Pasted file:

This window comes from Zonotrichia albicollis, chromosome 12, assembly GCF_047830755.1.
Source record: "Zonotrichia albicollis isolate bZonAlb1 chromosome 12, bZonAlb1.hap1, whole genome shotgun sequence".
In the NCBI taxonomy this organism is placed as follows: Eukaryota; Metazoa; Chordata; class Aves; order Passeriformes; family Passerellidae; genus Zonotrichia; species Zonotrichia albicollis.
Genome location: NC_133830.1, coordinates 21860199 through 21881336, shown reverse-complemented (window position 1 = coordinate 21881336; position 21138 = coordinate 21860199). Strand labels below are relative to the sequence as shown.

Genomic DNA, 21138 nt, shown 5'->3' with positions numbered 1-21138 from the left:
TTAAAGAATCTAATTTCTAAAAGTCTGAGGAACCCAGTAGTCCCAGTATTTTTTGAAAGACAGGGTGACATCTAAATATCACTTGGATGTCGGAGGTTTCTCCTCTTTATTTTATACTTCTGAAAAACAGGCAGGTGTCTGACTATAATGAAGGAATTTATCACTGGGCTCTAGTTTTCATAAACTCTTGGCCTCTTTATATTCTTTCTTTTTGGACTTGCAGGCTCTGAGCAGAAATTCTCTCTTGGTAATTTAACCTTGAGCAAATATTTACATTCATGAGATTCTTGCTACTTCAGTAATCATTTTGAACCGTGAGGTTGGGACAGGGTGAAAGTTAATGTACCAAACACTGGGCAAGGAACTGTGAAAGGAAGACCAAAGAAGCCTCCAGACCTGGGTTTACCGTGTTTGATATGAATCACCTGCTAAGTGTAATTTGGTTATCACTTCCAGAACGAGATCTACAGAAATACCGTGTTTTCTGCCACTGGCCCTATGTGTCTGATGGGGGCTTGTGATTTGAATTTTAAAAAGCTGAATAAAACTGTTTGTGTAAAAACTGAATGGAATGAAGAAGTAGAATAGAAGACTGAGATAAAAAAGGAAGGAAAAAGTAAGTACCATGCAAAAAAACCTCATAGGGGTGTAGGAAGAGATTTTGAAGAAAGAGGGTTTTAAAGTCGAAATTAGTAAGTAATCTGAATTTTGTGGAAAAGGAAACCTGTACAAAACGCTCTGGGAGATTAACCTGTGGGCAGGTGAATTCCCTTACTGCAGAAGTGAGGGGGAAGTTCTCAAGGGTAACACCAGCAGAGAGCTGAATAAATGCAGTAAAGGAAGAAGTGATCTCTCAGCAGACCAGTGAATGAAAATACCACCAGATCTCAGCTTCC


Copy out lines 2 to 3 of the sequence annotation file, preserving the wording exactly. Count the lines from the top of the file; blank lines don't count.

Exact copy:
Source record: "Zonotrichia albicollis isolate bZonAlb1 chromosome 12, bZonAlb1.hap1, whole genome shotgun sequence".
In the NCBI taxonomy this organism is placed as follows: Eukaryota; Metazoa; Chordata; class Aves; order Passeriformes; family Passerellidae; genus Zonotrichia; species Zonotrichia albicollis.